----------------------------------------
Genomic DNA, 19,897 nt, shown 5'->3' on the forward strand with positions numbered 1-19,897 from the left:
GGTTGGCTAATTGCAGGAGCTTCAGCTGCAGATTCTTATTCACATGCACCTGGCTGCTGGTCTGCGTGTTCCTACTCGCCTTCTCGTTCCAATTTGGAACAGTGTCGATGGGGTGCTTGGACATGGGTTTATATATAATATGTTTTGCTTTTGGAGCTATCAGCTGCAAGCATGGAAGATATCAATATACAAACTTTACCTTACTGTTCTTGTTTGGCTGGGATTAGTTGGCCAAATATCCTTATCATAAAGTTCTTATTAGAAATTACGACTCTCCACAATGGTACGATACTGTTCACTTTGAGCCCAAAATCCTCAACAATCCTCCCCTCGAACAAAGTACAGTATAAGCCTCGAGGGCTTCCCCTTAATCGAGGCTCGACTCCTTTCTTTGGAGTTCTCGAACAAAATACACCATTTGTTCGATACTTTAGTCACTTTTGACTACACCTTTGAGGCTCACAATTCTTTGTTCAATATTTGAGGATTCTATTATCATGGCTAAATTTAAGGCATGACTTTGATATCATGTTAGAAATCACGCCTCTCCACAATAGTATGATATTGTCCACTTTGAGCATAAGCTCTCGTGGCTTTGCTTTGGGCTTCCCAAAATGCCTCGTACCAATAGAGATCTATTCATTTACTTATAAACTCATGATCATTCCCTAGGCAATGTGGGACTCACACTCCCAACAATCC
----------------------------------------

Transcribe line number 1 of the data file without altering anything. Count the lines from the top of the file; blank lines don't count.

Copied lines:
Genomic DNA, 19,897 nt, shown 5'->3' on the forward strand with positions numbered 1-19,897 from the left: